Spencer Fane LLP Logo

Update Your Rollover Notices for 2010

The IRS has finally updated the model “rollover notice” it issued in 2002. In fact, we now have two new models. Plan administrators will want to start using these new notices on or before January 1, 2010.

When Congress created the “direct rollover” concept in 1993, it also mandated that each recipient of a rollover-eligible distribution receive an explanation of the options available to that recipient, including the tax treatment of each option. The IRS issued a “model” of such a rollover notice in 2002, but that model was soon rendered obsolete by a series of statutory changes broadening the rollover rules.

For instance, the direct rollover option was made available to more types of plans (including Section 403(b) tax-sheltered annuities, governmental Section 457(b) plans, and Roth IRAs), additional recipients (including non-spousal beneficiaries), and more types of distributions (including Roth and other after-tax amounts).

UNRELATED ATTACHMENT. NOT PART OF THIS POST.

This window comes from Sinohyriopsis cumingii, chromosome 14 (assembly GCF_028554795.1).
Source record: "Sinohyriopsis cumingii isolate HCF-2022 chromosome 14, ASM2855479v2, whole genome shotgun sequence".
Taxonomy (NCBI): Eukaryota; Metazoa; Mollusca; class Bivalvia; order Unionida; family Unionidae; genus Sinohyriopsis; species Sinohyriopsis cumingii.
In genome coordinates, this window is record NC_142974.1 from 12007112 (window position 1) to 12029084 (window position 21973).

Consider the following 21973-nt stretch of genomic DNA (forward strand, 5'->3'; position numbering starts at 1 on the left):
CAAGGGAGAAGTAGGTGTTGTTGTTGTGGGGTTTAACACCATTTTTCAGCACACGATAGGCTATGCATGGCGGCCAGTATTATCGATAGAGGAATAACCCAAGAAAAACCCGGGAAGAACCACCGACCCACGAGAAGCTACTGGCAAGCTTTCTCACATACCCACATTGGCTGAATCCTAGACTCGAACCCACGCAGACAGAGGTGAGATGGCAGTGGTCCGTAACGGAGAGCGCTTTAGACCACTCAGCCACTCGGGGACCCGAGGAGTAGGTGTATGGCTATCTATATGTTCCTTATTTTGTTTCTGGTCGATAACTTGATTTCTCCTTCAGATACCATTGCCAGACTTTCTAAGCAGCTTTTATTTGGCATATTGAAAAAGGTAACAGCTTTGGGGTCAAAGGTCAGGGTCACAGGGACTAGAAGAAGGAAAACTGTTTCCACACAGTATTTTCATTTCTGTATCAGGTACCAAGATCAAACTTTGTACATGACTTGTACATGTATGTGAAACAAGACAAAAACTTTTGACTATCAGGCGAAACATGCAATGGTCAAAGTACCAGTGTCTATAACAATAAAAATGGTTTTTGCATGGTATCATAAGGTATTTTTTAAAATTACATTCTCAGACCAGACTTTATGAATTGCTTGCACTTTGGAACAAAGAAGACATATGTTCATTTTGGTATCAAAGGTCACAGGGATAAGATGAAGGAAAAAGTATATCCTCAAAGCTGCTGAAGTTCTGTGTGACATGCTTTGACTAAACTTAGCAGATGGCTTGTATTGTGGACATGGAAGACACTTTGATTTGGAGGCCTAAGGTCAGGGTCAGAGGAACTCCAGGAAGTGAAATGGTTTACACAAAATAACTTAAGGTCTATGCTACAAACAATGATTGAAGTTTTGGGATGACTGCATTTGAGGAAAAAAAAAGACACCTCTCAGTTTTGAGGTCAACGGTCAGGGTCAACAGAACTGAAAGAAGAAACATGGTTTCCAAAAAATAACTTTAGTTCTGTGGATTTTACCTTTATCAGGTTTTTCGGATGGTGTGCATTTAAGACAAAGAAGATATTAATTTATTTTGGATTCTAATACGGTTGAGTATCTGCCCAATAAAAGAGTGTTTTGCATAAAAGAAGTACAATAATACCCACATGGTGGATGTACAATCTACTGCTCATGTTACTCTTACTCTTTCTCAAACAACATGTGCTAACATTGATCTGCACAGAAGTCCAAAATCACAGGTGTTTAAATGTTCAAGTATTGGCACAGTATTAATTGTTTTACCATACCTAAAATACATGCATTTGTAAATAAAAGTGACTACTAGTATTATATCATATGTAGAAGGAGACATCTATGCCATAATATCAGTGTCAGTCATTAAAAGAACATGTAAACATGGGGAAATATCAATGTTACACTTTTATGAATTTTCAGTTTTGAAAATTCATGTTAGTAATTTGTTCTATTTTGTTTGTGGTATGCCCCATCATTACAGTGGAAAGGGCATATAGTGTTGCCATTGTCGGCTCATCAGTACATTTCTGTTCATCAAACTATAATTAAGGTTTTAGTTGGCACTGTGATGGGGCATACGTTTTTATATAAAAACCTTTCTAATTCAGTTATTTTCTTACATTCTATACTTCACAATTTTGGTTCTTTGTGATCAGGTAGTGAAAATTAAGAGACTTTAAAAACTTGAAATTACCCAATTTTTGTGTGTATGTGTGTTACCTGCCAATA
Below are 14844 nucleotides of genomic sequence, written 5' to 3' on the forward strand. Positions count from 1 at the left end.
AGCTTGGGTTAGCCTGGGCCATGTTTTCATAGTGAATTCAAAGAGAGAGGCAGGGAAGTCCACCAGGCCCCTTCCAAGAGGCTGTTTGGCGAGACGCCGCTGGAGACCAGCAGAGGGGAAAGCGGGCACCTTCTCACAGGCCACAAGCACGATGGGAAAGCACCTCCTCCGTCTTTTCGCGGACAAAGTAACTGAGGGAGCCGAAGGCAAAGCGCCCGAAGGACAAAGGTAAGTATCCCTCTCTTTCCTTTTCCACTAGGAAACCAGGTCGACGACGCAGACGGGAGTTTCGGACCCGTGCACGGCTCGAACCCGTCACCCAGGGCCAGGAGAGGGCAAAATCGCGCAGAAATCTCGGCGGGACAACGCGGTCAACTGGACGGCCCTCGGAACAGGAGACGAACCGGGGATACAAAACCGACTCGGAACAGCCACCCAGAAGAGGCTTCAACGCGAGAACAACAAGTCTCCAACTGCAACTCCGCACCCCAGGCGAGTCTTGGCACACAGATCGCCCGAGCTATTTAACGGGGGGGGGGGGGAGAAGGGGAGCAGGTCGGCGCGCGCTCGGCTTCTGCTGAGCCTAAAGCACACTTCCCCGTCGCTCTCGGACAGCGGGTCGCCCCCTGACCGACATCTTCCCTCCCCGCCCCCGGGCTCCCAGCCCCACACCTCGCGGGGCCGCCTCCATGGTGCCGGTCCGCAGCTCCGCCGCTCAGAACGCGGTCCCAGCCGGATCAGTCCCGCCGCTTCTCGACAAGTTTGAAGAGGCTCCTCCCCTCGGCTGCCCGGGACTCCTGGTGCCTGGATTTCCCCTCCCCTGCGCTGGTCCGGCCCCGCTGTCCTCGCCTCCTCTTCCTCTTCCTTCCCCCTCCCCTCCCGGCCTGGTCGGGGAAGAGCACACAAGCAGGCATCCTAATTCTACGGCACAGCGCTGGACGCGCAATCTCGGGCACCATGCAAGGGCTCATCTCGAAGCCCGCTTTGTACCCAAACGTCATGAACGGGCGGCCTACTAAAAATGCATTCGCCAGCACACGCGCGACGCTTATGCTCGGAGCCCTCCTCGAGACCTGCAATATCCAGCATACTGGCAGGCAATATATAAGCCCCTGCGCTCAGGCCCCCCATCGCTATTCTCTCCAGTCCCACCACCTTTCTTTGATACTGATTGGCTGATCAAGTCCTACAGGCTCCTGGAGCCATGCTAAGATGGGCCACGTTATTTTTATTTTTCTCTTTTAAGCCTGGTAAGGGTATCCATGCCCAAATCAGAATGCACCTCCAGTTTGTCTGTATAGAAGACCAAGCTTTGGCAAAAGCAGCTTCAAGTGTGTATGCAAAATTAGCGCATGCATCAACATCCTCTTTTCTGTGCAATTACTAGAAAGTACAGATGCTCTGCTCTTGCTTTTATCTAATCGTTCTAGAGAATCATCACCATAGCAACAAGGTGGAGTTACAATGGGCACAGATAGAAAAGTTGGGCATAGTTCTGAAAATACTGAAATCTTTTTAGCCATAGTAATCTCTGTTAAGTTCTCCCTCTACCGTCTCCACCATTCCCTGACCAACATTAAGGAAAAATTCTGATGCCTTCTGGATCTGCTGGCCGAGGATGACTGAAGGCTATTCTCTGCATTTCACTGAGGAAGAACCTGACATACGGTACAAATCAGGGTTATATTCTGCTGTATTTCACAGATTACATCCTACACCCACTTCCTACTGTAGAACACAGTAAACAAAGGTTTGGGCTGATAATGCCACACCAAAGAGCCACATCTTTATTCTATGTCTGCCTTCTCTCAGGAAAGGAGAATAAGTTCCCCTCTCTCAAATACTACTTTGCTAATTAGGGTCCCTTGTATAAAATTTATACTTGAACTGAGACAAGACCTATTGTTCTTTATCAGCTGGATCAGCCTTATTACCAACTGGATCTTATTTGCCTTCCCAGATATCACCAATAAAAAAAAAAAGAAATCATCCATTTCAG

The IRS has finally rectified this problem by issuing updated rollover notices. One such notice applies only to distributions made from Roth accounts, while the other applies to all other types of distributions. According to the IRS, any recipient of a distribution from both a Roth and a non-Roth account should receive both notices.

These new notices are not just updated. They have also been simplified. Moreover, they are organized in a way that should make it fairly easy to delete language that does not apply to a particular plan, recipient, or distribution. For instance, plan administrators might consider deleting the portions of the notice dealing with after-tax amounts, employer stock, governmental 457(b) plans, outstanding participant loans, nonresident aliens, and/or non-spousal beneficiaries. Deleting such language (where appropriateto do so) can substantially shorten the rollover notice.

As of January 1, 2010, these new notices will replace the 2002 model as the “safe-harbor” method of satisfying the rollover notice requirement. Most plan administrators will therefore want to move to these new notices by no later than that date. Both of these model notices are posted on the IRS website.